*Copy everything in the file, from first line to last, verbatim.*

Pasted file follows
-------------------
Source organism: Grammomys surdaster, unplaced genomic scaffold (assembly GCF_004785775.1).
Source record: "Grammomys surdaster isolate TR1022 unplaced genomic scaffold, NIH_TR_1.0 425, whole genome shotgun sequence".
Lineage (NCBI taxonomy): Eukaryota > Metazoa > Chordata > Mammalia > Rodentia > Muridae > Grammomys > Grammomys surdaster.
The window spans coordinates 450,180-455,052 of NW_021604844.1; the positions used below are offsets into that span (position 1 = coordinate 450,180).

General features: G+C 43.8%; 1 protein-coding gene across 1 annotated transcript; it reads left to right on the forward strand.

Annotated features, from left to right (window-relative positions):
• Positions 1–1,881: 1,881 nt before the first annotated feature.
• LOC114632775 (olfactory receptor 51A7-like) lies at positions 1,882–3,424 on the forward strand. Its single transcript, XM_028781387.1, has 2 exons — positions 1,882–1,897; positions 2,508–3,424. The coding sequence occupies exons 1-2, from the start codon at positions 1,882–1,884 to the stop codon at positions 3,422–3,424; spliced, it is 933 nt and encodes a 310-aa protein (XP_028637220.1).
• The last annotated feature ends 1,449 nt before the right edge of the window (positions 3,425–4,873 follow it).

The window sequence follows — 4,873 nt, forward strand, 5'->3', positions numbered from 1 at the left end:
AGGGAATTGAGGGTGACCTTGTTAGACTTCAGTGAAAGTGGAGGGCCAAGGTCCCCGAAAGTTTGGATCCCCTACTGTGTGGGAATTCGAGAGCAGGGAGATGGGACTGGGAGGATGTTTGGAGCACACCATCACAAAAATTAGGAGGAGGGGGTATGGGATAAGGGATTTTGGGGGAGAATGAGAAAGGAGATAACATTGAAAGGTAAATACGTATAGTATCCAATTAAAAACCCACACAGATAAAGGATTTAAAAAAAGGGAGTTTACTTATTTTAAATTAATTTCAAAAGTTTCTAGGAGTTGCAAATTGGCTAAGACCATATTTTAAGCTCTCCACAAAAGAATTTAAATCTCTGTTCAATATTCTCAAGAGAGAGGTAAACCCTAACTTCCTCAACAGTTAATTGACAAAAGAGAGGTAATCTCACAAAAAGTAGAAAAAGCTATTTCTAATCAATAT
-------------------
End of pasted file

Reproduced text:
Source organism: Grammomys surdaster, unplaced genomic scaffold (assembly GCF_004785775.1).
Source record: "Grammomys surdaster isolate TR1022 unplaced genomic scaffold, NIH_TR_1.0 425, whole genome shotgun sequence".
Lineage (NCBI taxonomy): Eukaryota > Metazoa > Chordata > Mammalia > Rodentia > Muridae > Grammomys > Grammomys surdaster.
The window spans coordinates 450,180-455,052 of NW_021604844.1; the positions used below are offsets into that span (position 1 = coordinate 450,180).

General features: G+C 43.8%; 1 protein-coding gene across 1 annotated transcript; it reads left to right on the forward strand.

Annotated features, from left to right (window-relative positions):
• Positions 1–1,881: 1,881 nt before the first annotated feature.
• LOC114632775 (olfactory receptor 51A7-like) lies at positions 1,882–3,424 on the forward strand. Its single transcript, XM_028781387.1, has 2 exons — positions 1,882–1,897; positions 2,508–3,424. The coding sequence occupies exons 1-2, from the start codon at positions 1,882–1,884 to the stop codon at positions 3,422–3,424; spliced, it is 933 nt and encodes a 310-aa protein (XP_028637220.1).
• The last annotated feature ends 1,449 nt before the right edge of the window (positions 3,425–4,873 follow it).

The window sequence follows — 4,873 nt, forward strand, 5'->3', positions numbered from 1 at the left end:
AGGGAATTGAGGGTGACCTTGTTAGACTTCAGTGAAAGTGGAGGGCCAAGGTCCCCGAAAGTTTGGATCCCCTACTGTGTGGGAATTCGAGAGCAGGGAGATGGGACTGGGAGGATGTTTGGAGCACACCATCACAAAAATTAGGAGGAGGGGGTATGGGATAAGGGATTTTGGGGGAGAATGAGAAAGGAGATAACATTGAAAGGTAAATACGTATAGTATCCAATTAAAAACCCACACAGATAAAGGATTTAAAAAAAGGGAGTTTACTTATTTTAAATTAATTTCAAAAGTTTCTAGGAGTTGCAAATTGGCTAAGACCATATTTTAAGCTCTCCACAAAAGAATTTAAATCTCTGTTCAATATTCTCAAGAGAGAGGTAAACCCTAACTTCCTCAACAGTTAATTGACAAAAGAGAGGTAATCTCACAAAAAGTAGAAAAAGCTATTTCTAATCAATAT